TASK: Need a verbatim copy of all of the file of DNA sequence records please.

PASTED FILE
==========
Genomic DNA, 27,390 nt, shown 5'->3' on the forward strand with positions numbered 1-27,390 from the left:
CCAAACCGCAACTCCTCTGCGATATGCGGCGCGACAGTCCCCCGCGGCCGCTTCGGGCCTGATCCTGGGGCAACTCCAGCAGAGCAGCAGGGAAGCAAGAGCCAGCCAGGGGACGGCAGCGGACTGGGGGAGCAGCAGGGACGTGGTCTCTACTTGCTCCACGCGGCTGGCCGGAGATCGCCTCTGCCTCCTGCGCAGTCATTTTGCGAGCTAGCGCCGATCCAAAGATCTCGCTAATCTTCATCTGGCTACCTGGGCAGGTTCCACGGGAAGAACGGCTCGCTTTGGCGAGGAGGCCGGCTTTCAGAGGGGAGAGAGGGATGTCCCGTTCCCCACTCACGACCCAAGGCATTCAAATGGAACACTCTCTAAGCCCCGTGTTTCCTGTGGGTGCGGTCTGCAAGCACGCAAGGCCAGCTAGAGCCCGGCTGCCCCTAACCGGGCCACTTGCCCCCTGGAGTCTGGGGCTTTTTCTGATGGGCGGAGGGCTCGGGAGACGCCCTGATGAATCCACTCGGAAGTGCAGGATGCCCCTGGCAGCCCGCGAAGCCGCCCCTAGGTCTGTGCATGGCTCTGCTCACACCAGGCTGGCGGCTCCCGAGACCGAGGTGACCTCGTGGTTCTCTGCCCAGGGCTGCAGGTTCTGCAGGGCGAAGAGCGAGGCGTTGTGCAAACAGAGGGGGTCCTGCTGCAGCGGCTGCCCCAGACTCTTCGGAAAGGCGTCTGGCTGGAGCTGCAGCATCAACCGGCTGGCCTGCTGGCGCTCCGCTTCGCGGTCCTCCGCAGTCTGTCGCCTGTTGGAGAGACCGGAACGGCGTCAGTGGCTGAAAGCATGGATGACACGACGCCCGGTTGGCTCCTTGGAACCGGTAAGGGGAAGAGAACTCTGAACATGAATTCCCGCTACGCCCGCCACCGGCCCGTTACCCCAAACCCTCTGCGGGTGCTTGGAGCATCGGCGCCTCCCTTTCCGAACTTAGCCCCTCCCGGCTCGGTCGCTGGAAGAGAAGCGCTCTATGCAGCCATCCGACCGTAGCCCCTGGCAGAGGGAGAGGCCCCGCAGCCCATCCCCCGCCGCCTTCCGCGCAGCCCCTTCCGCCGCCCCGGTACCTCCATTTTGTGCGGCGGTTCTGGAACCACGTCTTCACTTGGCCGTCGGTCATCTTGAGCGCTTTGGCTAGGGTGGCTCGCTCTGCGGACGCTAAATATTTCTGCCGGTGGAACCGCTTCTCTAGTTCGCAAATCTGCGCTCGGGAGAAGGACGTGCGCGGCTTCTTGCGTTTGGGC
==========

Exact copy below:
Genomic DNA, 27,390 nt, shown 5'->3' on the forward strand with positions numbered 1-27,390 from the left:
CCAAACCGCAACTCCTCTGCGATATGCGGCGCGACAGTCCCCCGCGGCCGCTTCGGGCCTGATCCTGGGGCAACTCCAGCAGAGCAGCAGGGAAGCAAGAGCCAGCCAGGGGACGGCAGCGGACTGGGGGAGCAGCAGGGACGTGGTCTCTACTTGCTCCACGCGGCTGGCCGGAGATCGCCTCTGCCTCCTGCGCAGTCATTTTGCGAGCTAGCGCCGATCCAAAGATCTCGCTAATCTTCATCTGGCTACCTGGGCAGGTTCCACGGGAAGAACGGCTCGCTTTGGCGAGGAGGCCGGCTTTCAGAGGGGAGAGAGGGATGTCCCGTTCCCCACTCACGACCCAAGGCATTCAAATGGAACACTCTCTAAGCCCCGTGTTTCCTGTGGGTGCGGTCTGCAAGCACGCAAGGCCAGCTAGAGCCCGGCTGCCCCTAACCGGGCCACTTGCCCCCTGGAGTCTGGGGCTTTTTCTGATGGGCGGAGGGCTCGGGAGACGCCCTGATGAATCCACTCGGAAGTGCAGGATGCCCCTGGCAGCCCGCGAAGCCGCCCCTAGGTCTGTGCATGGCTCTGCTCACACCAGGCTGGCGGCTCCCGAGACCGAGGTGACCTCGTGGTTCTCTGCCCAGGGCTGCAGGTTCTGCAGGGCGAAGAGCGAGGCGTTGTGCAAACAGAGGGGGTCCTGCTGCAGCGGCTGCCCCAGACTCTTCGGAAAGGCGTCTGGCTGGAGCTGCAGCATCAACCGGCTGGCCTGCTGGCGCTCCGCTTCGCGGTCCTCCGCAGTCTGTCGCCTGTTGGAGAGACCGGAACGGCGTCAGTGGCTGAAAGCATGGATGACACGACGCCCGGTTGGCTCCTTGGAACCGGTAAGGGGAAGAGAACTCTGAACATGAATTCCCGCTACGCCCGCCACCGGCCCGTTACCCCAAACCCTCTGCGGGTGCTTGGAGCATCGGCGCCTCCCTTTCCGAACTTAGCCCCTCCCGGCTCGGTCGCTGGAAGAGAAGCGCTCTATGCAGCCATCCGACCGTAGCCCCTGGCAGAGGGAGAGGCCCCGCAGCCCATCCCCCGCCGCCTTCCGCGCAGCCCCTTCCGCCGCCCCGGTACCTCCATTTTGTGCGGCGGTTCTGGAACCACGTCTTCACTTGGCCGTCGGTCATCTTGAGCGCTTTGGCTAGGGTGGCTCGCTCTGCGGACGCTAAATATTTCTGCCGGTGGAACCGCTTCTCTAGTTCGCAAATCTGCGCTCGGGAGAAGGACGTGCGCGGCTTCTTGCGTTTGGGC